One of things I think about, is how the folks from back home in the hills where I was born, have so faithfully and quietly helped out where ever I've gone in the Lord's work. At first, it was only Mrs. Ice, who always sent $15 every month, and I could count on that. I remember going into the market at Pine Ridge and looking at the food and leaving without buying anything, because I had to wait for Mrs. Ice's check. I had to use that check for gas money, (I was holding 6 to 7 services a week over a 70 mile circuit) but I'd promise myself that I'd buy one can of something when it came. Eventually several church's from where I grew up have helped out in the same way. Over the years it hasn't been possible to communicate to these folks the multitude of stories of what their faithfulness has meant to our family, but I know their love & care is as important as my life being here, and I believe someday they will share in the joy of what God has done for these people. Just the smiles on the faces of these folks when I saw them told me everything I needed to know.
The burial was held on a hill top overlooking Potato Creek. Throughout the graveyard was graves of Lakota scouts that had served with the army back in the 1800's. I couldn't find a marker for little 10 year old Jerry Swift Hawk, who we buried back in the 60's. Jerry was the most dramatic story of God working I've ever seen on the Reservation, and that is another story. All through the wake & funeral a large blizzard was churning in the north and during Lynell's burial the sky just a few miles north was black with blizzard conditions, but the cemetery was in the sunshine.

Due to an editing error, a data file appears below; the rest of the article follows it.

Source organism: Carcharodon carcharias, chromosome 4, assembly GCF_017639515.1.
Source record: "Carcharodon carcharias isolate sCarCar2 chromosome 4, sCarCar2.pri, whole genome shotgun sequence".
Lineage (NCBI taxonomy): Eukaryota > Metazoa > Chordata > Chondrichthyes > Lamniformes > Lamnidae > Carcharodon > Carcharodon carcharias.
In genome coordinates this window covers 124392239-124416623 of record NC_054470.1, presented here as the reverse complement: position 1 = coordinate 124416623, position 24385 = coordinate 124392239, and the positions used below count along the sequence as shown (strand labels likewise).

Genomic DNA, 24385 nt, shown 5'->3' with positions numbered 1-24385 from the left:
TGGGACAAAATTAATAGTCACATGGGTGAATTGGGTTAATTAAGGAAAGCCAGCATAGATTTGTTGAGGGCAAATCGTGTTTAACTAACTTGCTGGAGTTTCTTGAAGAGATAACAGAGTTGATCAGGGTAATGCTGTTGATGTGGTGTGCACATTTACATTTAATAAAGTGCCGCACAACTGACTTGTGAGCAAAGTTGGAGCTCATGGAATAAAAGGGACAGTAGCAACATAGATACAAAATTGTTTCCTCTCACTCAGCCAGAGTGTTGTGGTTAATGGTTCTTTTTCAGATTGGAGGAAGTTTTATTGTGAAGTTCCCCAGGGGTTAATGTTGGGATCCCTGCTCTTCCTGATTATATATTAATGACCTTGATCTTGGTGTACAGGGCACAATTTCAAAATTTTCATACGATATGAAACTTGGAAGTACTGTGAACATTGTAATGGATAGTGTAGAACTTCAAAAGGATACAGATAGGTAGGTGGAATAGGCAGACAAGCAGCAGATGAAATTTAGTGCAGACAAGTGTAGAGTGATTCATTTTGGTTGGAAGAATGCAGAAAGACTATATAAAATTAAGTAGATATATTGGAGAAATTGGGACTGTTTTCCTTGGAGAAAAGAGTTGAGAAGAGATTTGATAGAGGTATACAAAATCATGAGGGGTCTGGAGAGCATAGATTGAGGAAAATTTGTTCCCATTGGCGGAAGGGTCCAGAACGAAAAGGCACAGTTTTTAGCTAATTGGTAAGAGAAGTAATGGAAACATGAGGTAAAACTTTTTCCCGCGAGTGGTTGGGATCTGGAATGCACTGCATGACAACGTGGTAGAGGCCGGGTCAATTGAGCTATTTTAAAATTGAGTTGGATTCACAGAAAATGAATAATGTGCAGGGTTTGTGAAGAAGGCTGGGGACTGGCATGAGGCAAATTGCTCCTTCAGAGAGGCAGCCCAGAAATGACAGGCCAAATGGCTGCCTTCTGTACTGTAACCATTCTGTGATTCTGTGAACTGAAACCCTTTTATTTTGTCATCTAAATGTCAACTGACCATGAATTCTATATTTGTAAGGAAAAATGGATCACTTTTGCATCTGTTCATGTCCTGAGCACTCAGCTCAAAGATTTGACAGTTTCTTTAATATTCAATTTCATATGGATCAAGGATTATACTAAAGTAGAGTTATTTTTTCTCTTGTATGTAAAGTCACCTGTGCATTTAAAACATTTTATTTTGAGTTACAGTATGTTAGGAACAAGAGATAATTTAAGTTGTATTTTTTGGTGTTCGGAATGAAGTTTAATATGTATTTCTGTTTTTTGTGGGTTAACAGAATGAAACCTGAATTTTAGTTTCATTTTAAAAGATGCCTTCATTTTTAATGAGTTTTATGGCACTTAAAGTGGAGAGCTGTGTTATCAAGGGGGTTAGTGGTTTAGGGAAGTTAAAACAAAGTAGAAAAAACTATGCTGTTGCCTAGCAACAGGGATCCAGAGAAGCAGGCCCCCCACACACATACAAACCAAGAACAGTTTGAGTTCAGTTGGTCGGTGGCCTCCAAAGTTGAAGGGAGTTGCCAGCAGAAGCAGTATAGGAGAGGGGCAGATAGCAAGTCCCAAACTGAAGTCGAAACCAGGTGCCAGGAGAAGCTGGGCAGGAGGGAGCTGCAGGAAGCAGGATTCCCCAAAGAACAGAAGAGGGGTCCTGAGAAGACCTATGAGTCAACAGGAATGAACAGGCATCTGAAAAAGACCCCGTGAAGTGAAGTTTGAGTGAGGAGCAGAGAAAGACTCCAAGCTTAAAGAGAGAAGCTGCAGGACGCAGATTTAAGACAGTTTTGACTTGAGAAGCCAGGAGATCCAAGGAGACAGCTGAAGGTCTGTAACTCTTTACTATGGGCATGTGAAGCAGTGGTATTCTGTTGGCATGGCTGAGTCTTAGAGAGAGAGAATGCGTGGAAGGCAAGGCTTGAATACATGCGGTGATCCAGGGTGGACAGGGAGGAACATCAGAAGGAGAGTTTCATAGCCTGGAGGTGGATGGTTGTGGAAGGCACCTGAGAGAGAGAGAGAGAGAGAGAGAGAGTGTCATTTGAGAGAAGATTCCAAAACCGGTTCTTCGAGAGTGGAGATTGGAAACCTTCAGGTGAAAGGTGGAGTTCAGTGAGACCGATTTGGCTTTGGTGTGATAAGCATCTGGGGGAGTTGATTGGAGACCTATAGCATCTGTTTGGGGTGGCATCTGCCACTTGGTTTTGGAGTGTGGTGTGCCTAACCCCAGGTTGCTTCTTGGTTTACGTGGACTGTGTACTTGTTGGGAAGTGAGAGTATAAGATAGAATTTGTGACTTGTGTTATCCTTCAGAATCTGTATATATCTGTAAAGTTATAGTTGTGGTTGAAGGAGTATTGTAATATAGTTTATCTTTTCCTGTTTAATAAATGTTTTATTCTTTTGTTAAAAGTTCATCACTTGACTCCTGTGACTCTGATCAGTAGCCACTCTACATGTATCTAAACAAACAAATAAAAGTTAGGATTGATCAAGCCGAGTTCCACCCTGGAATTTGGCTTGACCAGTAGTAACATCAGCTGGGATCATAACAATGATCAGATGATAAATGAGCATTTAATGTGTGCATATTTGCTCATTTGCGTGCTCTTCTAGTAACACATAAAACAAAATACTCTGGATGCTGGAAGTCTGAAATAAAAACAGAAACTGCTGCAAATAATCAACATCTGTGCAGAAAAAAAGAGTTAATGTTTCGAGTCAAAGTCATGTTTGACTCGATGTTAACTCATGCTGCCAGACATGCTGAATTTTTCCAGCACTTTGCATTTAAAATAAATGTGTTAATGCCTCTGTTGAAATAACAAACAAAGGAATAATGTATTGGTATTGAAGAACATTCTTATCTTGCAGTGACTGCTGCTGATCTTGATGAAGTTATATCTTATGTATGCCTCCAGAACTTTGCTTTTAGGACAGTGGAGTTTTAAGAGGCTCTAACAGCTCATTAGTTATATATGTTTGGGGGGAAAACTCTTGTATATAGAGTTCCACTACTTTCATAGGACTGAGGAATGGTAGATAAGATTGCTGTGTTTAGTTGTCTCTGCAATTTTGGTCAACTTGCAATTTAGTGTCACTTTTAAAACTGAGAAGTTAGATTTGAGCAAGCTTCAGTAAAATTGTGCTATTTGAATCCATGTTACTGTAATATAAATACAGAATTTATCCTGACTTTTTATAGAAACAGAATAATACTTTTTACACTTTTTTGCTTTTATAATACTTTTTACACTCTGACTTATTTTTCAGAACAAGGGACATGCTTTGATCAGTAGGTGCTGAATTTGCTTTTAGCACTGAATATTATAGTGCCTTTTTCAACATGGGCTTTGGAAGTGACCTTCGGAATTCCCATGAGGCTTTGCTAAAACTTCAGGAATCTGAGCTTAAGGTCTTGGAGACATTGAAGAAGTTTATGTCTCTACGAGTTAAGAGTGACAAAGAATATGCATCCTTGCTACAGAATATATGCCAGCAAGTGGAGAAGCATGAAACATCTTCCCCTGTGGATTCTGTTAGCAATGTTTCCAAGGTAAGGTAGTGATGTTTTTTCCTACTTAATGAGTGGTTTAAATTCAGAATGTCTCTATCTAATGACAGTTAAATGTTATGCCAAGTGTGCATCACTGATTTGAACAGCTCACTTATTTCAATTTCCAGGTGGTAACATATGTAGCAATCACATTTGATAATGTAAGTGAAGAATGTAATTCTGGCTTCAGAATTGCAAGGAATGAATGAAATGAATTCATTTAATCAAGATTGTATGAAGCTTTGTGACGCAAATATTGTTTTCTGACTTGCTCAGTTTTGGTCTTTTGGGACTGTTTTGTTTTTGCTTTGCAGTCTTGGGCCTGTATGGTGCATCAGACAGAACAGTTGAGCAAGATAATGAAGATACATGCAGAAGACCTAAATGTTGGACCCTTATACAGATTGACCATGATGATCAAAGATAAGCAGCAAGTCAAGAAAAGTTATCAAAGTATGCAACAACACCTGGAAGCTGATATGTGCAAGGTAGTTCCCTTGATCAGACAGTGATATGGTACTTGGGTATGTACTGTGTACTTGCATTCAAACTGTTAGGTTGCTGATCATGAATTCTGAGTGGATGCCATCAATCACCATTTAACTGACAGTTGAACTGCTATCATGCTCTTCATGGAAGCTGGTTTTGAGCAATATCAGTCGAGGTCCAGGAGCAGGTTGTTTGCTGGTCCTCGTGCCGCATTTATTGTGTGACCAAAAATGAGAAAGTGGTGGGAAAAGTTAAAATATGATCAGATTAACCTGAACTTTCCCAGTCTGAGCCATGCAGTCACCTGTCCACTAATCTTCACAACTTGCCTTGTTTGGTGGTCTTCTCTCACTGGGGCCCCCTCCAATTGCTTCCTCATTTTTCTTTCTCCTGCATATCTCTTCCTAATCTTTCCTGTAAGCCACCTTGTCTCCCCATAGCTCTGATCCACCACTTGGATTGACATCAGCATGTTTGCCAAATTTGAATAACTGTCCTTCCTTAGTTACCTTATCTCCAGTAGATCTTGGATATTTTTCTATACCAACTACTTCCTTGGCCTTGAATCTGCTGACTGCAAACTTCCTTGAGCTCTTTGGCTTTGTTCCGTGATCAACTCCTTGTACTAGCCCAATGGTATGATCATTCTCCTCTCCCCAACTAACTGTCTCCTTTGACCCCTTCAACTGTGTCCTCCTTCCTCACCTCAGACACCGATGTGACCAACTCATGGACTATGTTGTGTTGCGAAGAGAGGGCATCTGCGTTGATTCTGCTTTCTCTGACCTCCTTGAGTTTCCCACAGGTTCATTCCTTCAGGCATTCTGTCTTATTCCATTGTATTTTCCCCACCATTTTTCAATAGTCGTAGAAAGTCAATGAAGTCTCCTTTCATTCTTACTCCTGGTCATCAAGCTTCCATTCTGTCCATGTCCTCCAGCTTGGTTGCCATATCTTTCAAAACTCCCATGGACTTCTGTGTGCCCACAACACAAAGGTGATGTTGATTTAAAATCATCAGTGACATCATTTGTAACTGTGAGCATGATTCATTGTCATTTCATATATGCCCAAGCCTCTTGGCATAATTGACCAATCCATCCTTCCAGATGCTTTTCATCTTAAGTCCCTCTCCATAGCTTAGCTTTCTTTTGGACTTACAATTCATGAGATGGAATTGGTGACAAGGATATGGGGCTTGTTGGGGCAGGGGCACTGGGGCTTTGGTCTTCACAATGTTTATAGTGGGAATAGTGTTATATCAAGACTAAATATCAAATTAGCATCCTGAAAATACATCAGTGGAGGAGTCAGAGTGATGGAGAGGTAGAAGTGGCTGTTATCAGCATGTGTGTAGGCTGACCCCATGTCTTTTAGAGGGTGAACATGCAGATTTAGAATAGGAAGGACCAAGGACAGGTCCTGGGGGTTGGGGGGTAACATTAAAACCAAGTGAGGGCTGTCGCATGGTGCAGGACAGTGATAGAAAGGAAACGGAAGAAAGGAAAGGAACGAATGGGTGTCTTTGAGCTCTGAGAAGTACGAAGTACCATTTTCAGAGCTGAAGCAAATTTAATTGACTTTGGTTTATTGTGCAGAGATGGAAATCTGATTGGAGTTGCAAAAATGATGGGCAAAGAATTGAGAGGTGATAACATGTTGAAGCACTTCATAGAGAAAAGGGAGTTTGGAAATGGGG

The next day, as I made my way back to Canada, I was diverted at a roadblock in Montana and had to change my route. That night the blizzard hit with all it's fury, and I got buried in a snowdrift right in the middle of the road. I set in that drift for 15 hours before some equipment came and opened the road. The wind packed the snow in and around every inch of the vehicle, even the bottom was packed solid. The danger is that of carbon monoxide exhaust because the snow capsule around the vehicle will hold it in. I always remember my first winter on the Reservation when 4 young people died close to my home when they got stuck in a blizzard like that. I had to rent a van to make the trip, since I wasn't sure if my van would make a trip like that, and it handled it all just fine. I was so conscious of God's help & blessing on this trip. Our daughter Jenny, flew down to be with Lynell's family for a few days, but we're the only ones of our family to be there.
Our snow is melting fast now, and we are gearing up for the busiest time of the year for the mission. Preparations are being made for the two VBS camps we hold on the Sunchild & O'Chiese Reserves. In the month of July we will have about 50 different workers here to take part in these camps.
We also are having a wedding here at the mission in July. The groom grew up in our Sunday School and his family has been closely involved with the mission over the years. They were here today making plans for the big day. They decided the church is too small for the crowd they expect, so we will be having most things outside
It takes several days work to get this letter posted, especially processing the graphics parts, and right now (Saturday the 28th) I'm in the middle of it, so be sure to come back in a couple days when it's finished.
Below is a video of the quilts & cakes at Lynell's wake. The control buttons to play the video are at the bottom of the picture.
Lynell's Wake from Rodger Rinker on Vimeo.